Wok-Fried Ginger Sesame Vegetable Noodles

Print this recipe!

Preparation time: 10min

Cooking time: 10min

SF, DF, GF, VG, Great for Kids

Yum yum yum yum yum! I absolutely LOVE this recipe.  I am still in awe at how utterly delicious and satisfying it turned out to be.  It seems impossible to think that having just a bowl of veg for a meal is gonna touch the sides, but THIS. REALLY. DID!! You could easily pimp this dish with protein and/or wholegrain. Maybe some teriyaki tofu slices, or tempeh fingers or even a piece of fish.

One of the vegetables in this dish, is Daikon.  Daikon is a Japanese radish, also known as Mooli.  It can be found in most fruit and veg stores around London but if it isn’t available, substitute with pumpkin or butternut squash which may be easier to find.

Daikon is an amazing vegetable.  In Macrobiotics it is known to be the ‘great cleanser’.  Particularly good for removing excess animal fats, oils and salt from the body which can help relieve health symptoms such as headaches, migraines, excess mucus or even support the loss of excess weight.  It can vary in flavour as it can sometimes be incredibly hot (it is a radish!) or incredibly mild.   But once you start cooking it, it will always become milder and delicious to eat.

Vegetable dishes like this are a great way to relax the body.  Energetically, it is in our vegetable selection that we get our variety but also our lovely relaxing YIN energy.  Not only on the body, but our inner organs as well.  If you suffer from migraines, bad PMT, stress, or headaches, then eating dishes like this regularly will really help relieve that tension from the inner body.  You will also need to cut down meat, salt, oils and hard sticky foods.

Finding variety in how we have our veg is so important in keeping our meals interesting and exciting but also in getting a good variety of YIN energies to help us stay relaxed and flexible in our lives.

If you don’t have a spiralizer then finely cut the veg into match sticks.  It won’t be vegetable noodles but it will still taste the same.

I really hope you enjoy it!

INGREDIENTS
(Serves 4)

  • 2 Large Courgettes or 3 to 4 Small Ones
  • 2 Medium Carrots
  • 70g Kale Leaves (Stripped off stem and broken into small pieces)
  • 1 Medium Daikon Radish or Mooli (Here you can use butternut squash instead if you need)
  • 25g Coriander Leaves
  • 4 Tbls Toasted Sesame Seeds
  • 2 x 4 Inch Ginger Pieces (Grated and squeezed and keep the juice only)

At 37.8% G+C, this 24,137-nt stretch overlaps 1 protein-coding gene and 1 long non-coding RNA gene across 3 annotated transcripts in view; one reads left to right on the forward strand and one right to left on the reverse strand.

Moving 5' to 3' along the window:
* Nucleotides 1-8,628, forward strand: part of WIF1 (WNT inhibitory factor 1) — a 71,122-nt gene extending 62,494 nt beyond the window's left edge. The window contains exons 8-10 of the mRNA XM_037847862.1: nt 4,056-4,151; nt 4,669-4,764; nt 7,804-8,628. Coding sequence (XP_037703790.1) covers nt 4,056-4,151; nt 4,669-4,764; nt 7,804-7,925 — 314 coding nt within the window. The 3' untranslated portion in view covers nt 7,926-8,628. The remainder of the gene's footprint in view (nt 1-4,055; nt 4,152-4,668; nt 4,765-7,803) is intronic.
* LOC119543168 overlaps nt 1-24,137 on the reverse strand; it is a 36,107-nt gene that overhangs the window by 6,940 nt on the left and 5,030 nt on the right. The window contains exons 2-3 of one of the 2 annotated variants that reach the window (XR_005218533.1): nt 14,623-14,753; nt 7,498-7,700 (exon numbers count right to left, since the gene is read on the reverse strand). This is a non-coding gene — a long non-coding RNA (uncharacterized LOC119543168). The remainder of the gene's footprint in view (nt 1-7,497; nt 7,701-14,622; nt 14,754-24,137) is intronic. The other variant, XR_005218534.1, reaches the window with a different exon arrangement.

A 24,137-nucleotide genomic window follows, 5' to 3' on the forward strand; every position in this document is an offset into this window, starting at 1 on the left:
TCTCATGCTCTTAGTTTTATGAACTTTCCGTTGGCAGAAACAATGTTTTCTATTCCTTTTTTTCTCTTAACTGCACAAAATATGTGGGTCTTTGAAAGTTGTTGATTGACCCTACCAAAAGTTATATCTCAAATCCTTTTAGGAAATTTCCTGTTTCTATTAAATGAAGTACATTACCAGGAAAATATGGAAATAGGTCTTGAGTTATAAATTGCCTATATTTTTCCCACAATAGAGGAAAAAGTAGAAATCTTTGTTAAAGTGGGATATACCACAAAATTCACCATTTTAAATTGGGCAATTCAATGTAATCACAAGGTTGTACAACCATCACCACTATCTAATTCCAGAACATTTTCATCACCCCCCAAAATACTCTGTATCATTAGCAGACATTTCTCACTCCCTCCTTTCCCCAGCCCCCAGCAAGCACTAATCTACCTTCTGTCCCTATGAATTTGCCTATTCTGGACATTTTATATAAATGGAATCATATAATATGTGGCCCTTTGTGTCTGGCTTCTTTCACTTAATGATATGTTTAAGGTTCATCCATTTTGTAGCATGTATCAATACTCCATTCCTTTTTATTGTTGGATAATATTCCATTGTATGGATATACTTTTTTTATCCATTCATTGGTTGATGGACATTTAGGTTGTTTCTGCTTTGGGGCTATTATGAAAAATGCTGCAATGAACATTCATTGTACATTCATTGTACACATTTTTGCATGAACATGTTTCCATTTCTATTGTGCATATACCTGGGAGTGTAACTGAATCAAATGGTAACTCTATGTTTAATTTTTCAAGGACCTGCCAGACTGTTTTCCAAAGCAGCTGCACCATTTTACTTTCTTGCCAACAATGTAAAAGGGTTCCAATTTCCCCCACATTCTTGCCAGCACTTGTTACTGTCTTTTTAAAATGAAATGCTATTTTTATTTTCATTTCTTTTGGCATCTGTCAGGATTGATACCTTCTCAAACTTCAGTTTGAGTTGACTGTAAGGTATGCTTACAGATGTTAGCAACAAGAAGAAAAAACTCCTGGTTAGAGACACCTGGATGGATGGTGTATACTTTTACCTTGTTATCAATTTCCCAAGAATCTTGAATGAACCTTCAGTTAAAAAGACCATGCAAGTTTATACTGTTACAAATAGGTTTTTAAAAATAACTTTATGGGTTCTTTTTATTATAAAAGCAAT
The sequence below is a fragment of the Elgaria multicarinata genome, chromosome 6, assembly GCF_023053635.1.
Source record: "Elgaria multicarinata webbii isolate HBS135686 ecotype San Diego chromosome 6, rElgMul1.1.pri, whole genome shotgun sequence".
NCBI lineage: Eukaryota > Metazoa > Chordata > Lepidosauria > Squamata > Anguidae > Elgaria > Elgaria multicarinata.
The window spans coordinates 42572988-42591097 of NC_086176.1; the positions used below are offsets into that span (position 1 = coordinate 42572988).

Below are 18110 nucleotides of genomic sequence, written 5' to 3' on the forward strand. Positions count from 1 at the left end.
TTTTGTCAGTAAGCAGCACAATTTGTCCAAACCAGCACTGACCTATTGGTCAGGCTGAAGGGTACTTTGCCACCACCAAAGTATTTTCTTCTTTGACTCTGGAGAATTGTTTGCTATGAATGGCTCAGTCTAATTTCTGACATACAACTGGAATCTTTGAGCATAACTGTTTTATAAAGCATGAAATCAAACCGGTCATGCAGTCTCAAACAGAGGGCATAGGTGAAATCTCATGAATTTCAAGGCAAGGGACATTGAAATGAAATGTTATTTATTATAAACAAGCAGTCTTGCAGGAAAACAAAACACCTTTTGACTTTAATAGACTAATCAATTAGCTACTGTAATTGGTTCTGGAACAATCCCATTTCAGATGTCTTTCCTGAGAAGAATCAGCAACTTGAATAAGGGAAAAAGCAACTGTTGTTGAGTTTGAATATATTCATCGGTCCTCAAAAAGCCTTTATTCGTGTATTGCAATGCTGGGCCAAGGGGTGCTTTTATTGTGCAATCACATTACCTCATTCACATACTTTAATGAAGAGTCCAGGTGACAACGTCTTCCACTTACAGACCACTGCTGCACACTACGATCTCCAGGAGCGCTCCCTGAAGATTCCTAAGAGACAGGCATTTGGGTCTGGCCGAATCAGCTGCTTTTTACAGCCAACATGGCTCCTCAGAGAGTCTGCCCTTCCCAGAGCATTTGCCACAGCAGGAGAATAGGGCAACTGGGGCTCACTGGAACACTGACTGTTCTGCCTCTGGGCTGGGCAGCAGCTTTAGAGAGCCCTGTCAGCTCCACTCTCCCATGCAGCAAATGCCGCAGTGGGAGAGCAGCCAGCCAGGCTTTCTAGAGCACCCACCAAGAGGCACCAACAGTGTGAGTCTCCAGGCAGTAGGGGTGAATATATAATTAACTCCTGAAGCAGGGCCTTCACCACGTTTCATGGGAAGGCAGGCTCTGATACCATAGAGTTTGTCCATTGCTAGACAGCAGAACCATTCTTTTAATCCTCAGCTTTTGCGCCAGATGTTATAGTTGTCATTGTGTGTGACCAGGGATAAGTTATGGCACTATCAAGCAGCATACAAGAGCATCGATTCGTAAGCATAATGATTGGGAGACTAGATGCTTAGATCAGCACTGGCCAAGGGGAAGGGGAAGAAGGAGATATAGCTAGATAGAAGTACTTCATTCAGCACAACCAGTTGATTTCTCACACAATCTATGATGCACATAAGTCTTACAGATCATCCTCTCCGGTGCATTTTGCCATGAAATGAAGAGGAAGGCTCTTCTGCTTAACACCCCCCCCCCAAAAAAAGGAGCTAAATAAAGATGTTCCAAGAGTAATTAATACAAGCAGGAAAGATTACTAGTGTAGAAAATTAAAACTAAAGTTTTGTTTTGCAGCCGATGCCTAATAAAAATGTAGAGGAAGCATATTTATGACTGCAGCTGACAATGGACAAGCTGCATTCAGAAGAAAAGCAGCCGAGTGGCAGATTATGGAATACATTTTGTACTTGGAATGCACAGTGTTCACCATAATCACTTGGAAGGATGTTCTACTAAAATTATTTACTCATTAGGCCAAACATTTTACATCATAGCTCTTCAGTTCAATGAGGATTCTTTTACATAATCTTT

• 2-3 Tbls Tamari, Shoyu or Sugar-Free Soy Sauce
  • 3 Garlic Cloves (Peeled and sliced)
  • 2 Tbls Toasted Sesame Oil + another 1-2 Tbls for Garnish
  • Fine Sea Salt
  • Water

Method:

– First prep all your veg. Spiralize the carrot, daikon and courgette putting each in separate bowls. Finely slice the garlic and set aside. Now strip the kale leaves off the stem and chop into small pieces, set aside. Grate ginger and squeeze juice into a small bowl
– It’s good to get everything ready because once you get the pan going it’s all very quick and you don’t want to over cook this!
– If your sesame seeds aren’t toasted yet then dry fry in a pan on medium heat stirring constantly with a spatula until they begin to turn golden and you get a distinct delicious smell coming from them. Immediately turn off heat and pour into a separate bowl
– Now you’re ready to cook!
– Take your wok and heat up 2 tbls of toasted sesame oil on a high heat. Immediately add the kale leaves, a pinch of sea salt and fry for about 1 minute constantly moving them around. Then add 1-2 tbls of water and the garlic and fry for 1 min
– Then add the carrot noodles and another pinch of sea salt. Mix well. I like to use two wooden spatulas in each hand so that I can pick up the veg from both sides and toss it around regularly. This makes sure that everything cooks evenly
– Add the daikon noodles and 3-4 tbls of water and mix well. Keep tossing, do it with energy so that nothing is still for long. Once the carrot and daikon begin to wilt and lose their ‘rawness’ add the courgette noodles
– Now add tamari, ginger juice and mix. Keep tossing, if it is getting too dry add another 3-4 tbls of water so that the veg steam cook as well
– Once the veg begin to look like they are softening have a taste? Does it need more tamari or ginger juice? Add now if it does
– You are aiming for the noodles to keep their beautiful colours but to have lost their hard rawness. When this has been achieved turn off the heat.
– Mix in coriander leaves and the sesame seeds and lastly drizzle the remaining 1-2 tbls of toasted sesame oil over the top, gently mix and serve

Voila! You’re done! Enjoy every mouthful!

Tags:
 

Post a Comment

Thank you for stopping by

Be the first to receive recipes, articles and posts by signing up here.

PLUS an amazing free download of my essential tools for Empowered Balanced Living.

Subscribe!